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Band Name Gholes
Album Name Coexistence
Type Album
Released date 2008
Labels Self-Released
Music StyleMelodic Death
Members owning this album8


1. Raw Material
2. Sweet Illusions
3. Dust And Destiny
4. Coexistence
5. Collapsing Identity
6. Emerging From Blindness
7. Trancing Procreative Chainwork
8. Paradoxical Collective Suicide
9. Desastrouse Incompletion
10. Orbital Awakening
11. Exile

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Review @ GandhiEgo

19 July 2011

Coexistence is a great and rich record but also quite the grower

The members of Gholes created the band back in 1995 but they had to wait till 2001 to see their first full-length Fleurs de Soufre released. If Coexistence looks like it's been out since 2008, the Digipack version from which this review is written only came out in 2011.

With experienced musicians, Gholes nonetheless turns sour to eventually split up following various problems. Tamatoa, behind the drums, leaves mainland France to establish himself in French Polynesia but, more than that, it’s the death un 2010 of Pierre, singer and programmer, which will mark the end of Gholes. Coexistence wasn’t meant to be released but the remaining members of Gholes took it the other way round if only to pay a last tribute to their departed friend.

We may thank them for this. In my book, Coexistence is one of the very best Death Metal releases of this year. You'll read that their Spirit of Metal page mentions that they play « Melodic Death Metal » which is obviously true but yet quite restricting when it comes to defining their music. Whereas most major bands in the Melodeath bandwagon have turned into pale copies of their former glorious past, the comparison may not serve Gholes’ interests very well.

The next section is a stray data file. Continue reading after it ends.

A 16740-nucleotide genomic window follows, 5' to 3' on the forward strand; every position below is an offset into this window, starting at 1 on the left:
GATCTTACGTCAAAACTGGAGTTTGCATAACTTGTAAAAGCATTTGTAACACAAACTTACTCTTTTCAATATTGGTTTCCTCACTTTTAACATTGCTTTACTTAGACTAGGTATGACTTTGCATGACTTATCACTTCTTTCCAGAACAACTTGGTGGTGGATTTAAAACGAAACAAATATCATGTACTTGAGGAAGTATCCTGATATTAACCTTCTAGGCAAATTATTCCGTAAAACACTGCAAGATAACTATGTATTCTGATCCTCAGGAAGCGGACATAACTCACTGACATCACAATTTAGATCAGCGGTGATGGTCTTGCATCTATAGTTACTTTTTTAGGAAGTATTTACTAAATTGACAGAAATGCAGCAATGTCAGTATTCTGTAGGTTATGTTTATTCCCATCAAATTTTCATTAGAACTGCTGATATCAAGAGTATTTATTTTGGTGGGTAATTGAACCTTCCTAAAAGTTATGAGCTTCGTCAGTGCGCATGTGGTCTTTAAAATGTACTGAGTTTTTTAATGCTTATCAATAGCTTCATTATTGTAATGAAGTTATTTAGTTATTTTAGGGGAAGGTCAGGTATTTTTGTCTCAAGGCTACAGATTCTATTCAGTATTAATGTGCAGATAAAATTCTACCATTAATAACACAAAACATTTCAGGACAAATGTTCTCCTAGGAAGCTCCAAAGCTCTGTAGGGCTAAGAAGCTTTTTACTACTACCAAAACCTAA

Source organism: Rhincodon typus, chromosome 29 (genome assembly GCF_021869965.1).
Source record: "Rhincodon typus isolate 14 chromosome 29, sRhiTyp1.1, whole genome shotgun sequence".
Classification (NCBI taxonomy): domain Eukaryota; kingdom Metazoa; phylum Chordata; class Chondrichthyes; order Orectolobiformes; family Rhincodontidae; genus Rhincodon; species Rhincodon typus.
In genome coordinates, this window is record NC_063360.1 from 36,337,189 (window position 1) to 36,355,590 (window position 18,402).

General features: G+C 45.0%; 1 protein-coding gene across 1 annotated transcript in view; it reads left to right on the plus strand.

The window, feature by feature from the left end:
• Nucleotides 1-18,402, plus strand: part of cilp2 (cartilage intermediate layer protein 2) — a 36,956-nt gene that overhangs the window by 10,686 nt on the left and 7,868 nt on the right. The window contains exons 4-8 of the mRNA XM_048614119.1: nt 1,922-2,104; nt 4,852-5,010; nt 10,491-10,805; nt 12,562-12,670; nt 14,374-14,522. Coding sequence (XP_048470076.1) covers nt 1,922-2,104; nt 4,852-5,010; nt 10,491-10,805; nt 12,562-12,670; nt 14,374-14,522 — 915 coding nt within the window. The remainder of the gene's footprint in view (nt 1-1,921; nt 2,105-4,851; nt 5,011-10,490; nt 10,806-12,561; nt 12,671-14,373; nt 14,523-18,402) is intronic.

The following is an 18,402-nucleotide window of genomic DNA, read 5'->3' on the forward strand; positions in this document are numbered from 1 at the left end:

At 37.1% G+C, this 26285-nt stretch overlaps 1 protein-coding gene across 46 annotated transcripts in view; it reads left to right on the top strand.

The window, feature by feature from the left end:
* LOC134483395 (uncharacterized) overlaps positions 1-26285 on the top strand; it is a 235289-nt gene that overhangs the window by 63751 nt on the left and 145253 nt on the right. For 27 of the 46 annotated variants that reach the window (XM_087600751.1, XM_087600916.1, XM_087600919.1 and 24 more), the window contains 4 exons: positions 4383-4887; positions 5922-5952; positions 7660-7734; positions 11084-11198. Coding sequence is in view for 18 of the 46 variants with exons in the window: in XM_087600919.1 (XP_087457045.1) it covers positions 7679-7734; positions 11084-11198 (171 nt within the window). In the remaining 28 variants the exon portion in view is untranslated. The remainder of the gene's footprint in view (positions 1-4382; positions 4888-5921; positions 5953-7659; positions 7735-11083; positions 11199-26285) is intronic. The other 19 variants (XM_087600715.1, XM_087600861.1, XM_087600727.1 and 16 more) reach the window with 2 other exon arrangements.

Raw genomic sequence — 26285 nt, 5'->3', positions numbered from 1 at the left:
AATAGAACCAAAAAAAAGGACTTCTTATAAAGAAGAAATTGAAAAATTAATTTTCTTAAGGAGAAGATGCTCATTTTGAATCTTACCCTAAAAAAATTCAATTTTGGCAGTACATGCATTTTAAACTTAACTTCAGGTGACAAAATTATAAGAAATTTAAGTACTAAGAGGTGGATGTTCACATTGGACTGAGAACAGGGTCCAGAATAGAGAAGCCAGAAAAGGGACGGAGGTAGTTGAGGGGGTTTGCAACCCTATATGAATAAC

Based on a sci-fi concept, Gholes do deliver a melodic album but it’s also one that is most ambitious. If sci-fi has been one of the roads less traveled in Death Metal imagery, it’s still impossible to forget the major influence that albums like Nocturnus’ The Key or Thresholds have had. Nocturnus which are undoubtedly a blatant influence in Gholes’ sound. Some key parts are even more than similar.

While we just mentioned keys, let it be known now: keyboards are not some added instrument for subtle atmosphere here, they really are part of the line-up as much as guitars or drums. I know of some people that seem to be genetically hostile to keys in Death Metal, so if you're one of them, you may as well leave this page now.
On the other hand, if you think you’re open-minded enough, I beg you to go on.

All of the tracks feature fantastic songwriting. Sure, they’re not exactly material for MTV and are quite complex, but what seems to be only chaos on the outside is a lot more than meets the eye. Gholes have the knack to create terribly complex and technical songs but making them sound as if it were the most natural thing ever done. Another trait they share with American legends Nocturnus. Alternately some tracks go into more introspective realms relying almost only on keys to end up delivering outbursts of plain violence as displayed commonly in Brutal Death Metal because when they want to hit the nail, they nail it hard.

When it comes to lyrical concept, Gholes’ universe, which is reminiscent of Frank Herbert’s Dune Gholas, humans genetically recreated by the Bene Tleilax to bring back to life those who departed, is rather rich and it’s a pleasure to read the lyrics while listening to the music, A feat that’s quite unusual for a Death Metal band.

This is a very improbable mix between parts laced with keys and others made of sheer brutality as found in bands like Neolith or Nocturnus with more atmospheric moments a la Elend. In the end, Coexistence is a great and rich record but also quite the grower. And if you consider what the band went through to release this, it’ll grow all the faster on you. This digipack version is limited to only 300 copies. Get it as soon as possible!

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